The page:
BIOS Instant Notes in Neuroscience

BIOS Instant Notes in Neuroscience

Alan Longstaff

Language: English

Pages: 392

ISBN: 0415607698

Format: PDF / Kindle (mobi) / ePub


BIOS Instant Notes in Neuroscience, Third Edition, is the perfect text for undergraduates looking for a concise introduction to the subject, or a study guide to use before examinations. Each topic begins with a summary of essential facts-an ideal revision checklist-followed by a description of the subject that focuses on core information, with clear, simple diagrams that are easy for students to understand and recall in essays and exams.

BIOS Instant Notes in Neuroscience, Third Edition, is fully up-to-date and covers:

  • Organization of the Nervous System
  • Neuron Excitation
  • Synapses
  • Neurotransmitters
  • Elements of Neural Computing
  • Somatosensory Systems
  • Vision
  • Hearing
  • Smell and Taste
  • Motor Function: Spinal Cord and Brainstem
  • Movement: Cortex, Cerebellum and Basal Ganglia
  • Neuroendocrinology and Autonomic Functions
  • Brain and Behaviour
  • Learning and Memory
  • Neuroscience Methods

Welcome to Your Brain: Why You Lose Your Car Keys but Never Forget How to Drive and Other Puzzles of Everyday Life

A Mind of Its Own: How Your Brain Distorts and Deceives

Manifestations of Stroke (Frontiers of Neurology and Neuroscience, Volume 30)

Exploring Happiness: From Aristotle to Brain Science

Neuroscience and Philosophy: Brain, Mind, and Language

 

 

 

 

 

 

 

 

 

 

 

 

neuroscience attempts to provide a mechanistic account of the most complex ‘device’ in the known universe, the human brain. It is an extraordinary endeavor because it aims to reveal what, in essence, it is to be human; how we behave, think and feel as we do. At the moment we are a long way from being able to give a coherent account of any of these faculties; that there is so much still to be done is one reason that this science is so exciting. This book is an account of the remarkable progress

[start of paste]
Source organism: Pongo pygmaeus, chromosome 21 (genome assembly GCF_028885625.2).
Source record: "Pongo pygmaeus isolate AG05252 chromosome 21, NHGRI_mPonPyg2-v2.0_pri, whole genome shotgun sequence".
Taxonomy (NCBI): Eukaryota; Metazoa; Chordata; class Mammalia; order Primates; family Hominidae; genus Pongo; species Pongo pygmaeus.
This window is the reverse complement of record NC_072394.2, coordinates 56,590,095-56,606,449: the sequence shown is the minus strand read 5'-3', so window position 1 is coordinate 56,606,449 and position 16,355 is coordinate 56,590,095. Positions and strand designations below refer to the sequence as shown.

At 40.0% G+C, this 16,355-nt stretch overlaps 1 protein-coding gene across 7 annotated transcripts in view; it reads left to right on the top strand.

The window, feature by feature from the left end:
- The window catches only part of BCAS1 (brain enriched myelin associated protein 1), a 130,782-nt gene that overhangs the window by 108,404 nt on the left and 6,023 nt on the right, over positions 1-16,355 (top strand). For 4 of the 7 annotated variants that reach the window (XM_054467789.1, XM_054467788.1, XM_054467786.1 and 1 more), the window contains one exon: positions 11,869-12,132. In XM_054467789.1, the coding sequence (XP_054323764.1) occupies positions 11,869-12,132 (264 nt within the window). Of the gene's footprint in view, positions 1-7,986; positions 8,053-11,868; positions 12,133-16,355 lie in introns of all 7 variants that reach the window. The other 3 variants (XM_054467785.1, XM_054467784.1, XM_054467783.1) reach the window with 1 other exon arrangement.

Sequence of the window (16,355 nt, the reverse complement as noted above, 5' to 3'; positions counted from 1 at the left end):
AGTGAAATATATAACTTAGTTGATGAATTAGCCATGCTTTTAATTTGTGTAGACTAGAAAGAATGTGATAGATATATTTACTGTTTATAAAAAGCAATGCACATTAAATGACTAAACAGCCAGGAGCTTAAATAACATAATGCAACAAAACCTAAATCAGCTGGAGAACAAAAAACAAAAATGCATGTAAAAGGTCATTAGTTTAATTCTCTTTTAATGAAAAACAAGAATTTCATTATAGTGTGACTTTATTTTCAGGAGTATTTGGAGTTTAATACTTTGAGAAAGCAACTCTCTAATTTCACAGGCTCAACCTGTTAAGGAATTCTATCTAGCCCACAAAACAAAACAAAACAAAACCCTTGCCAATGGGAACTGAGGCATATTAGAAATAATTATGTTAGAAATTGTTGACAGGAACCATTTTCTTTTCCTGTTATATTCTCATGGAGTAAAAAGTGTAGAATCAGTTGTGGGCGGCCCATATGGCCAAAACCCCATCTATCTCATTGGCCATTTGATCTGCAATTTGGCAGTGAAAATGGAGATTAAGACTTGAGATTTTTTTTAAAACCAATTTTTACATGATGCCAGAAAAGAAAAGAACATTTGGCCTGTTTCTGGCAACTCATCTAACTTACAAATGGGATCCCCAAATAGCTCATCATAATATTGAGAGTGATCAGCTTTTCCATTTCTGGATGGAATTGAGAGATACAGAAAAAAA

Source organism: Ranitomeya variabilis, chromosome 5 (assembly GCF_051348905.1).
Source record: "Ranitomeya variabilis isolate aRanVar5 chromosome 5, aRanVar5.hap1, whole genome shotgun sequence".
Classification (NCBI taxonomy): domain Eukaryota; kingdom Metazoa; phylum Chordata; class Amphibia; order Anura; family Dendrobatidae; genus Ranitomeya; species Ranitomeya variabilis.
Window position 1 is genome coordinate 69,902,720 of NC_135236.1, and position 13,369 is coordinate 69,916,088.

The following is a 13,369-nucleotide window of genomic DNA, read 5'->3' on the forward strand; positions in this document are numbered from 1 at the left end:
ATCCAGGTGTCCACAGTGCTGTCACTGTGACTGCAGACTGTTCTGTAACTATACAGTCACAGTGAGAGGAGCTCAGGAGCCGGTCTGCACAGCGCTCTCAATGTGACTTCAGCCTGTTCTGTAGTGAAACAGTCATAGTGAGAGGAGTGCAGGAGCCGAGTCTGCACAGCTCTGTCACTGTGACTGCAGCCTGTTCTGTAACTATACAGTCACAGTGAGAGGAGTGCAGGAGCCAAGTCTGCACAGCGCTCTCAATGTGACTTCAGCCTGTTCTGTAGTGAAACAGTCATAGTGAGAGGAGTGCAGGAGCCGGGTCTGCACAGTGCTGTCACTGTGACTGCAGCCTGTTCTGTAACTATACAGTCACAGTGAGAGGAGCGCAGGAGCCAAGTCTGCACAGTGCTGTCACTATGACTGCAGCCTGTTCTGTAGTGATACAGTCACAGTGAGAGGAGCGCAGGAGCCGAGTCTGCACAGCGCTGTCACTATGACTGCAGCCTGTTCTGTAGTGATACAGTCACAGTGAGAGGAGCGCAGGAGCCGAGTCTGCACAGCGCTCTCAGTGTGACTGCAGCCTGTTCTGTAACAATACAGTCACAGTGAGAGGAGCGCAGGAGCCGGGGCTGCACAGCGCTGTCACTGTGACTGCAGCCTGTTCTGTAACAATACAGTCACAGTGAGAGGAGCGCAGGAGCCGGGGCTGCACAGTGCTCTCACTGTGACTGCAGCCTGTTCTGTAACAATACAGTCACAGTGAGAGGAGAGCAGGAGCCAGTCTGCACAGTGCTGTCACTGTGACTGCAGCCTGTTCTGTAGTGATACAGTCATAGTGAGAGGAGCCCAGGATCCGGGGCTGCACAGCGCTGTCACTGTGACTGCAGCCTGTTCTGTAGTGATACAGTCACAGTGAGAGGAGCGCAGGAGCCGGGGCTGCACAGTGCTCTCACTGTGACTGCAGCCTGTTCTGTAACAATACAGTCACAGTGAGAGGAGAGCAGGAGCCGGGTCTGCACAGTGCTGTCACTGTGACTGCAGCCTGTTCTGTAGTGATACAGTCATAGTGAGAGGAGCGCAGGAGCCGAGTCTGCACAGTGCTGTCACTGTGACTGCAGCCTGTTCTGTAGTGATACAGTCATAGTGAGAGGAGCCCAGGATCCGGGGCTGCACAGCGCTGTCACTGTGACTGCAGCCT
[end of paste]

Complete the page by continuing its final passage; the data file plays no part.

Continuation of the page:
spherical aberration (a defect of lenses in which parallel rays of light are not brought to focus at the same point); this improves acuity when looking at near objects. Pupil constriction in this instance is mediated by a pathway from the primary visual cortex to the pretectum. The Argyll–Robertson pupil fails to constrict in response to the light reflex, but will constrict during accommodation and convergence. It results from damage to the light reflex pathway in the region of the tectum or

on the light intensity. At high light levels rods are saturated, and only cones operate. In the partially dark-adapted eye (e.g. at dusk) rod cells come on stream but signal through gap junctions to neighboring cones. This effectively augments cone cell function so maintaining acuity and color vision (mesopic vision). However, when it is very dark (e.g. moonless night sky) cone cells fail even with signal boosting from rods. Rod cells in the dark will have a greater influx of Ca2+ via the dark

P system are sufficiently slow that they are unaffected by the shifting image. Where and what streams Parallel processing beyond V5 and V4 results from the segregation of information into two streams. The dorsal stream, largely from MT, goes to the medial superior temporal (MST) and posterior parietal (PP) cortex. Cells in the PP cortex have large RFs, show selectivity for size and orientation of objects and fire as a monkey makes hand movements to grasp an object. Many cells show gaze-dependent

control Smooth pursuit movements Vergence Related topics 185 These are used to voluntarily track an object that is moving in the visual field. The velocity of the object is signaled by the cortex of the visual ‘where’ system to neurons in the pons. These cells convert the velocity signals to smooth pursuit motor commands. Signals for vergence include blurring of the retinal image or the degree of accommodation and require the visual cortex. Fast vergence movements are made during saccades.

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